The following excerpt is from an article in yesterdays The Ann Arbor News highlighting the No Child Left Behind Early Reading First grant awarded to the University of Michigan:
About 1,000 local pre-schoolers may eventually become better readers, thanks to a $3.1 million federal grant that will place a high priority on literacy. The No Child Left Behind grant is one of two large education grants the University of Michigan has received. The other one - a $3 million state grant - will be used to boost the skills of preschool teachers.
Funding from the No Child Left Behind grant will be used to focus on the language and pre-reading skills of preschoolers in Ann Arbor and Ypsilanti, said Julie Washington, research associate professor with the University Center for Development of Language and Literacy. Washington will use the grant to collaborate with Ann Arbor's preschool program, Ypsilanti's Head Start and the Oak Park Early Childhood program to develop a curriculum that focuses on language and literacy skills.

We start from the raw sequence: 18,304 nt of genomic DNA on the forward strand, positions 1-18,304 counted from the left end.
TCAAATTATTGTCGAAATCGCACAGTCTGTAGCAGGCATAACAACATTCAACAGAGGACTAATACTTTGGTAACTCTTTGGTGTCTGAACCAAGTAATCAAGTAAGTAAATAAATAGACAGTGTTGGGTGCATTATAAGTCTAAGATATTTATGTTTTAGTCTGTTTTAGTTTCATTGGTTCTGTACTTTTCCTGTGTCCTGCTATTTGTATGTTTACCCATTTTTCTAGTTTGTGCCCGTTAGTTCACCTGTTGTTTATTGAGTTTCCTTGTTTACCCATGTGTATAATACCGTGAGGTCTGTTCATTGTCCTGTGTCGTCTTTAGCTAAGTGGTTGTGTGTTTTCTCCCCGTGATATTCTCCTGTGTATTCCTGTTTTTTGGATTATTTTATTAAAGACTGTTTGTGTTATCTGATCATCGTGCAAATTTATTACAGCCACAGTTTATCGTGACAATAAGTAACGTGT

What we're doing is taking these classrooms, whether they're full or half days, and infusing them with language throughout the day in every activity, in every way possible, Washington said. The goal, she said, is to transform the classroom by developing excellent preschool classrooms that prepare children for reading.
Early Reading First is President Bush's initiative to improve the school readiness of the country's young children, especially those from low-income families, by supporting early childhood education programs. It built upon the Good Start, Grow Smart initiative to improve early childhood education and strengthen early learning for young children. This year, 32 grants totaling more than $90 million will be awarded.
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